It is important to remember that every person with autism is an individual. It is a myth that all autistic people act the same. They simply don't (Rainman was a film!). They do however share problems in three key areas:
Autism is a disabling brain disorder.
It affects the way in which people understand and react to the world around them. This causes them to act differently than others.
Many autistic people have a hard time using words to say what they want or need, where as others might end up repeating the same word or sentence over and over again.
The difficulty in understanding what others are saying can
cause great confusion. They may see or hear a person talking, and although
every word has been heard, they fail to grasp the meaning of what has been
A child with autism may be perfectly happy one moment, but all of a sudden become sad or angry, or even have a tantrum. This may be because they can't tell people what they want.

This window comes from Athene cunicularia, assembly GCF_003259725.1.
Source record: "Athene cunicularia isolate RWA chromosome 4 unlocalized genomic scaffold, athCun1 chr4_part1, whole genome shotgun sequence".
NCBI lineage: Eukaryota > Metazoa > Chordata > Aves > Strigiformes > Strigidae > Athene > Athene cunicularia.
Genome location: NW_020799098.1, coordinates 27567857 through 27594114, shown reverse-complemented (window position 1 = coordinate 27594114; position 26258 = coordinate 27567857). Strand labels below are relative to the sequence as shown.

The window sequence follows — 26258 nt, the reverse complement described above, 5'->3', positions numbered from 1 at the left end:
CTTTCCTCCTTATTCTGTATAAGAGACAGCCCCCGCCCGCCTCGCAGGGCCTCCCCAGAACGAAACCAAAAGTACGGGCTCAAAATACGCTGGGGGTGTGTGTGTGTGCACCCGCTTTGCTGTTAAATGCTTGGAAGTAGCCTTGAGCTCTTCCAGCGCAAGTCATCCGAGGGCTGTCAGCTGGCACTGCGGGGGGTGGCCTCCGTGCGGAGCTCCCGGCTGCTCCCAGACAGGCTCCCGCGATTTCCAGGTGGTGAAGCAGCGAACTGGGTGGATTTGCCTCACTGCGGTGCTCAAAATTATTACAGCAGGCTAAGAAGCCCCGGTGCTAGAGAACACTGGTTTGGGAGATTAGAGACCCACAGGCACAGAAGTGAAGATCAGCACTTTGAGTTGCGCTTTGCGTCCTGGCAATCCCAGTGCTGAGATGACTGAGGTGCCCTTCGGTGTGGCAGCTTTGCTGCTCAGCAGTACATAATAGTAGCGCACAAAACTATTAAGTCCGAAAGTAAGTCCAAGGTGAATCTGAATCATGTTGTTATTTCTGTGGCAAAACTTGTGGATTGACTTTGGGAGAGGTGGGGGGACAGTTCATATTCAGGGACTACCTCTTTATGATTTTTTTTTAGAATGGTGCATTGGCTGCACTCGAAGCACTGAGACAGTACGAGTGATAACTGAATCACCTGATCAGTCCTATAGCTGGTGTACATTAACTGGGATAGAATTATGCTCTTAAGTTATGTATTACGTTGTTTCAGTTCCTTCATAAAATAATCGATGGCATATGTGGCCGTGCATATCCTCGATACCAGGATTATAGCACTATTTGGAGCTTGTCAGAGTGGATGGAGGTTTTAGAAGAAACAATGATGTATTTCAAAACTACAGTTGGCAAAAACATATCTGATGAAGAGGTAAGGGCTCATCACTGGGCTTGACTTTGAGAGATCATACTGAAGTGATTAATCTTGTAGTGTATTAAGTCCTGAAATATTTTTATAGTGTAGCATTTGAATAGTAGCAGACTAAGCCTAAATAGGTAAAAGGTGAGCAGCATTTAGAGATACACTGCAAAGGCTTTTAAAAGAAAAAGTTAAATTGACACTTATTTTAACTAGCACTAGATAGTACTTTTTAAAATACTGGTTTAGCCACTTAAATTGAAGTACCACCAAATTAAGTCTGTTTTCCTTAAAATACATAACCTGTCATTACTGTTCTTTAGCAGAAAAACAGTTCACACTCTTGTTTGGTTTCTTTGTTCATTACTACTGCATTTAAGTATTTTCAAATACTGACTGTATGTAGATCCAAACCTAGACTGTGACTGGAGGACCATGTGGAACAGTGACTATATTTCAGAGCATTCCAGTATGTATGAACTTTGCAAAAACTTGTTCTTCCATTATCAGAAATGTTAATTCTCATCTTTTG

Taking the wrong turning, or a certain noise could trigger this reaction, or simply parking the car on the wrong side of the road. The fact is it could be any number of things, For the parent or carer of the autistic person finding the cause can be a long slow process (if not at times impossible).
A lack of communication can lead to frustration and confusion
both for the autistic person and for the people around them.
Many people with autism have ritualistic behaviour, insistence on routine and sameness.
An autistic person may be perfectly happy to go to a familiar shop, but take them to a different shop to buy the same item, and they may become frustrated, withdrawn, even fearful. An unfamiliar space or routine no longer feels safe or secure. The autistic person can find it very difficult to relate from one situation to another.
People with autism can often have accompanying learning disabilities but everyone with the condition shares a difficulty in making sense of the world.